Amadeo Luciano Lorenzato

Amadeo Luciano Lorenzato was born in Brazil in 1900 and today he is considered one of the most important latin american painters of his generation. Apart from a short séjour at Reale Accademia delle Arti in Vicenza, Italy, in 1925, he had no formal training and was largely self-taught. His parents emigrated to Brazil from Italy in the last decade of the nineteenth century. As the Spanish flu hit the country, the family left again for Europe. Between 1920 and 1948 Lorenzato would take odd construction jobs to sustain himself, which also enabled him to travel around Europe. In 1948 he returned to home country Brazil and settled down in Belo Horizonte, the town where he grew up, where he stayed until his death in 1995.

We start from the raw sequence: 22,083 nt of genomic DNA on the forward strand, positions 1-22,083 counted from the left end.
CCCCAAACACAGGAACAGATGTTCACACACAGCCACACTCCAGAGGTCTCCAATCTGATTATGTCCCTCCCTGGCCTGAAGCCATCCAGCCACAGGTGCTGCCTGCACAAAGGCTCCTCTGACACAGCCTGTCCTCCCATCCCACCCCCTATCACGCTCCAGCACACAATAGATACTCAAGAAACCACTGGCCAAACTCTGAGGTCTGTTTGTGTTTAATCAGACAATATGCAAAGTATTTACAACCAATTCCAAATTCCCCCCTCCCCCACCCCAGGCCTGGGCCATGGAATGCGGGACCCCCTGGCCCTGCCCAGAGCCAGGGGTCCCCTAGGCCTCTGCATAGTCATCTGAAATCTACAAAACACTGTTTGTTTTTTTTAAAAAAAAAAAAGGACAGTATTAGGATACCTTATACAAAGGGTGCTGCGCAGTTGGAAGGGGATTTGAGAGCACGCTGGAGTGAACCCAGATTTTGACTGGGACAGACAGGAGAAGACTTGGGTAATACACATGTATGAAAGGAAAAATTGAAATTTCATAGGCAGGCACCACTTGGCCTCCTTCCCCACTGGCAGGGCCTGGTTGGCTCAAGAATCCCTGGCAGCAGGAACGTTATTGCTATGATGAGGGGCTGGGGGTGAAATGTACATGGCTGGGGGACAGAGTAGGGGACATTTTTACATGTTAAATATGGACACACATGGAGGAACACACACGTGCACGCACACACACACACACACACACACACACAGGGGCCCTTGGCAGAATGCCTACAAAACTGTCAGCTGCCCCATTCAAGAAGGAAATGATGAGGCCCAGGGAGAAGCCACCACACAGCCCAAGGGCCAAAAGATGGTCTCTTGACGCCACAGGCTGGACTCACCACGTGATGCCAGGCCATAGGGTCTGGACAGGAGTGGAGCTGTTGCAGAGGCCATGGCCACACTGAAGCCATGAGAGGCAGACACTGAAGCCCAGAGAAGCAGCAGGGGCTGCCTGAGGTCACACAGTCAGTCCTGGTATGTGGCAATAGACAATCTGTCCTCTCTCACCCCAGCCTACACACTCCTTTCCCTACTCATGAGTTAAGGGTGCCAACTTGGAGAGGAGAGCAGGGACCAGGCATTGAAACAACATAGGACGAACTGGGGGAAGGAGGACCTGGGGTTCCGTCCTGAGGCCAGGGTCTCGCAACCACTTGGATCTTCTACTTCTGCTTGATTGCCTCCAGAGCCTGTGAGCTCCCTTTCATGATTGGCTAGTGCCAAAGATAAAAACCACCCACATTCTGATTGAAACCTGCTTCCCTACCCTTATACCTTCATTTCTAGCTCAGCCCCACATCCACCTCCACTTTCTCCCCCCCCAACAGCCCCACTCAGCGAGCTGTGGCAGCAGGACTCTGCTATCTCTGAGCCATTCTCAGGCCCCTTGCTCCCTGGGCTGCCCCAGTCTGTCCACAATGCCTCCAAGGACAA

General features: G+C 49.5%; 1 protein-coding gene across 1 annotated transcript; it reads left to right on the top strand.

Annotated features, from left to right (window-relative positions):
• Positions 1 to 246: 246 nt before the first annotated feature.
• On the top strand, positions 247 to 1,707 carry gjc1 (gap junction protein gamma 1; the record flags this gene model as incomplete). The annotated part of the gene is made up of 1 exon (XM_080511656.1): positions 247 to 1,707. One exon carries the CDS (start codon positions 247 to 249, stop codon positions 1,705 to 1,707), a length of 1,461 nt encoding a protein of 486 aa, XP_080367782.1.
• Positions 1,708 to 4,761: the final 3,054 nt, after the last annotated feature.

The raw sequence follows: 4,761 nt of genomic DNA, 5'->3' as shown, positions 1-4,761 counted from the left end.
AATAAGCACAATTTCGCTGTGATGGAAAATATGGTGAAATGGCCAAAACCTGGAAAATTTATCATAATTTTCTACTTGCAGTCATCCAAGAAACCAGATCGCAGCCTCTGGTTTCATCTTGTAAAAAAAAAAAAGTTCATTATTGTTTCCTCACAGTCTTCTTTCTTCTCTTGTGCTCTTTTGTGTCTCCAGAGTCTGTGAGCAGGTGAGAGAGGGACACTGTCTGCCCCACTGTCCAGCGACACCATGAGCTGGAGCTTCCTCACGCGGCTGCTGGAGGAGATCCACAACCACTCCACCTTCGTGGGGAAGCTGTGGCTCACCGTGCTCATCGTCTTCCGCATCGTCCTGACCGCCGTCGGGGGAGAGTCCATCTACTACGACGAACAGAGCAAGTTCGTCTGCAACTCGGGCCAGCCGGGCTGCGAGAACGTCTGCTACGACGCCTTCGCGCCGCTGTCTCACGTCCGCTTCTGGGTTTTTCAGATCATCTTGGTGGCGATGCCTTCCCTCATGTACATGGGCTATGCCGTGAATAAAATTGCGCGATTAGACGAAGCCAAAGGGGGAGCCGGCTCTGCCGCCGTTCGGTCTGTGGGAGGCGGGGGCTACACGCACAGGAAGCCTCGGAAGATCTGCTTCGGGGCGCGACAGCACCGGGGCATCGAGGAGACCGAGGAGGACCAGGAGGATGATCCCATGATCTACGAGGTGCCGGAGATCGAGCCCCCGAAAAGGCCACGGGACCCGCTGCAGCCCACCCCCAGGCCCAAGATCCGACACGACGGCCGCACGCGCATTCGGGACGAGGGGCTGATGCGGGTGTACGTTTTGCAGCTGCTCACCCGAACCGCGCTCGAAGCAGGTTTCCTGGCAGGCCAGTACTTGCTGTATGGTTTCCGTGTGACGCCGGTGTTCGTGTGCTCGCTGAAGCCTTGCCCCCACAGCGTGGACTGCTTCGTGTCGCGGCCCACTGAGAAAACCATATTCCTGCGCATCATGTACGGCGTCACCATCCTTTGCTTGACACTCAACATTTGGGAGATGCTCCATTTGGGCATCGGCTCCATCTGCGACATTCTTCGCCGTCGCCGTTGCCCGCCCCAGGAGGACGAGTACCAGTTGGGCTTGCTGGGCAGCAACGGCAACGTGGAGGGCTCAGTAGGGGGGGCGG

Although he had painted since a young age it was not until 1956, when suffered from a leg injury and had to stop his decorating practice, that he dedicated himself fully to painting. In Europe he had been exposed to the new modernist currents, and he was aware of Picasso and Matisse, but his greatest heroes were the Italian Old Masters. Moreover, he had no aspirations of being part of any grander art movement and painted only what he saw in his surroundings- the working class quarters, the favela, of his hometown. He developed a unique formal language and as he mixed his pigments himself all his work had a particularly tactile surface quality. His work was first exhibited in two group shows in 1965, followed by his first solo exhibition two years later at the age of 67. Today his work is featured in several international public collections, including Fundação Clóvis Salgado, Belo Horizonte; Museu de Arte da Pampulha, Belo Horizonte; Museu de Arte de São Paulo (MASP); Nouveau Musée National de Monaco; Pinacoteca de São Paulo; and Universidade Federal de Viçosa, Brazil.